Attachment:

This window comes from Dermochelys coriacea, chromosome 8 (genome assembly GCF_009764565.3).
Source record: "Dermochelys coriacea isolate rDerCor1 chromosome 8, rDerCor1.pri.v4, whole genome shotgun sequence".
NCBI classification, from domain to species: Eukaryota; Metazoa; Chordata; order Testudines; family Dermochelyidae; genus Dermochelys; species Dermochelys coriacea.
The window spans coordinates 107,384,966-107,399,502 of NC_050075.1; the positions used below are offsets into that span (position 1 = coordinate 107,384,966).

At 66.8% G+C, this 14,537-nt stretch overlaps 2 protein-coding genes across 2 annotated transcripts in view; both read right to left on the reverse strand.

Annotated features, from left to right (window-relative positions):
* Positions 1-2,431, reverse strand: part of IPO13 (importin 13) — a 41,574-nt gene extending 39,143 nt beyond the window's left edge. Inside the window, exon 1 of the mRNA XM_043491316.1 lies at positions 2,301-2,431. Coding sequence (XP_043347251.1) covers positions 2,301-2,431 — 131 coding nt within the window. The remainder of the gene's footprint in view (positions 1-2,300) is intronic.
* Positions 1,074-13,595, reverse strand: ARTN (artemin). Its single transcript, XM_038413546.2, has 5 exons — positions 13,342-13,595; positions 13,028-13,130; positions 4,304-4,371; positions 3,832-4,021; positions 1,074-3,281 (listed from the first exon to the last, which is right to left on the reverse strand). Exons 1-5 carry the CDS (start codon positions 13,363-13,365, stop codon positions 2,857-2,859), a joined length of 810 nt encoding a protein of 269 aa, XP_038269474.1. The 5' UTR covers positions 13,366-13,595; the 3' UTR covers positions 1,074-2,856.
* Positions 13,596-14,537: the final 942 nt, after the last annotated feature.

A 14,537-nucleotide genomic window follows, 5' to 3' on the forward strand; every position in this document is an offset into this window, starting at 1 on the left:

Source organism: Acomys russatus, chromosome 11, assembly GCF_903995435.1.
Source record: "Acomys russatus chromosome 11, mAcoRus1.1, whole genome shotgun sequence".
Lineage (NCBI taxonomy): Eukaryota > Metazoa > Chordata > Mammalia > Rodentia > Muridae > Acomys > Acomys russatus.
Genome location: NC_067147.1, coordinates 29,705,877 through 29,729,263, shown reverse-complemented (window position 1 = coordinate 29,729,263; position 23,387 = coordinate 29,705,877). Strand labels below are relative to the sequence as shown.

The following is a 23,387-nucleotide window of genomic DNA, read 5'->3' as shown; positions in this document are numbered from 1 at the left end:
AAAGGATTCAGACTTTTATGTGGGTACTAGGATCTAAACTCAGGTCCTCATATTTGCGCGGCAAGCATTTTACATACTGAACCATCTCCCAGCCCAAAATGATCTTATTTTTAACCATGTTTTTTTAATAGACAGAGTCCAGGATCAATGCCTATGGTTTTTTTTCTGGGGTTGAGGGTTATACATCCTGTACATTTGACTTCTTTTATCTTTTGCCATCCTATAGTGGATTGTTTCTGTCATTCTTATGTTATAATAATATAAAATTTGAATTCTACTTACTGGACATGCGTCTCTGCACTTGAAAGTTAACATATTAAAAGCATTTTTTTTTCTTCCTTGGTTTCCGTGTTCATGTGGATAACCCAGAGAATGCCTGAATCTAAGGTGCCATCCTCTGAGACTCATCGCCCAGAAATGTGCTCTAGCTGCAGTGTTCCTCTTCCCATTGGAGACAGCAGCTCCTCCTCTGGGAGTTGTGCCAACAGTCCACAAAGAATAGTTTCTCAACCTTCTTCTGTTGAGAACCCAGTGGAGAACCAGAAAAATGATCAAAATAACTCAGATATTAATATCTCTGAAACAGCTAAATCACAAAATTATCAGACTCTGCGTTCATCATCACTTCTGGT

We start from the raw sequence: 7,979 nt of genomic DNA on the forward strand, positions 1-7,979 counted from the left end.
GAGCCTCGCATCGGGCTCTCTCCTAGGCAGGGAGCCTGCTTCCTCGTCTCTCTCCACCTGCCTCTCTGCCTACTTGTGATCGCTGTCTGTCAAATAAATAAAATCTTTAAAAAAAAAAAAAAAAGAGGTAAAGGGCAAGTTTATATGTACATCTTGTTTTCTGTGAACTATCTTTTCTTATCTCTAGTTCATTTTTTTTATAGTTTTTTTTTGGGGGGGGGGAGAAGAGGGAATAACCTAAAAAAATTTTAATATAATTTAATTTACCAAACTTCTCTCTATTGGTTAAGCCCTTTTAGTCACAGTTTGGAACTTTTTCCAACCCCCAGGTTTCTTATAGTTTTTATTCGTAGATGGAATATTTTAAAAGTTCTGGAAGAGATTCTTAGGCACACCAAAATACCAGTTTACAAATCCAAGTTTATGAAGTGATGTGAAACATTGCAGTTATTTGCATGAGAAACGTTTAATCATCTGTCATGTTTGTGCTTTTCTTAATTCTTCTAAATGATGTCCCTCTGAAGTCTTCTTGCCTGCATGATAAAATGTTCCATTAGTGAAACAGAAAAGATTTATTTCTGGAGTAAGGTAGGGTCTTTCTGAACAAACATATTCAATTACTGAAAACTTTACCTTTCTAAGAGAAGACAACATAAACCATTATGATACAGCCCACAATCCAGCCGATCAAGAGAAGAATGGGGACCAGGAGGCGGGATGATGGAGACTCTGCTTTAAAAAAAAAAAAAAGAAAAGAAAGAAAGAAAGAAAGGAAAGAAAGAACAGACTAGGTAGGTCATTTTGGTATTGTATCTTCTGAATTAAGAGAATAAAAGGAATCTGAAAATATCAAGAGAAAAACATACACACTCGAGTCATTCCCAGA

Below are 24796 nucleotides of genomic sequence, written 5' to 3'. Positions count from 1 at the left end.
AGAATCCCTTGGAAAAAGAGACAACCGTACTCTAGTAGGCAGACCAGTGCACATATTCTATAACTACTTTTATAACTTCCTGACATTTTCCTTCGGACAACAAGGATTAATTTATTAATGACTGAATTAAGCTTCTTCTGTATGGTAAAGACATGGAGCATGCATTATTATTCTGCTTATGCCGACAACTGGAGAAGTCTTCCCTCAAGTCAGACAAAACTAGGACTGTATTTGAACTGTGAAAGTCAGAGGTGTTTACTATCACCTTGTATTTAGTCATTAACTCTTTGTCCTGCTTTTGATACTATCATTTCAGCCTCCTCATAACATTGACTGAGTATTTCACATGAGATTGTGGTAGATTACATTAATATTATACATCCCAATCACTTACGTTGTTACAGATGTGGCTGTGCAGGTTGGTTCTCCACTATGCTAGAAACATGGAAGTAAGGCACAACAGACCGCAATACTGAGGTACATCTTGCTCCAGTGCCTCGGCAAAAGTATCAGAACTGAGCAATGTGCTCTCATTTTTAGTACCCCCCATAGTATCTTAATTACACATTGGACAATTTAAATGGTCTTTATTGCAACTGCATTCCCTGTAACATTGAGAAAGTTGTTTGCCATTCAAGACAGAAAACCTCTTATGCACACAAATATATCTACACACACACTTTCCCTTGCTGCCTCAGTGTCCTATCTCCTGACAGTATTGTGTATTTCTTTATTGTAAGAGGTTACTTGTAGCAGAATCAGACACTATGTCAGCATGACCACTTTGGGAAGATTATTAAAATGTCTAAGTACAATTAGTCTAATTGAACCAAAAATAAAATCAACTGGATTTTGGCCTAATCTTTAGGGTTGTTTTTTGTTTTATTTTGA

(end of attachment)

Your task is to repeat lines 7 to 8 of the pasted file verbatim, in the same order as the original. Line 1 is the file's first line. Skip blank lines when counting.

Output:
* Positions 1-2,431, reverse strand: part of IPO13 (importin 13) — a 41,574-nt gene extending 39,143 nt beyond the window's left edge. Inside the window, exon 1 of the mRNA XM_043491316.1 lies at positions 2,301-2,431. Coding sequence (XP_043347251.1) covers positions 2,301-2,431 — 131 coding nt within the window. The remainder of the gene's footprint in view (positions 1-2,300) is intronic.
* Positions 1,074-13,595, reverse strand: ARTN (artemin). Its single transcript, XM_038413546.2, has 5 exons — positions 13,342-13,595; positions 13,028-13,130; positions 4,304-4,371; positions 3,832-4,021; positions 1,074-3,281 (listed from the first exon to the last, which is right to left on the reverse strand). Exons 1-5 carry the CDS (start codon positions 13,363-13,365, stop codon positions 2,857-2,859), a joined length of 810 nt encoding a protein of 269 aa, XP_038269474.1. The 5' UTR covers positions 13,366-13,595; the 3' UTR covers positions 1,074-2,856.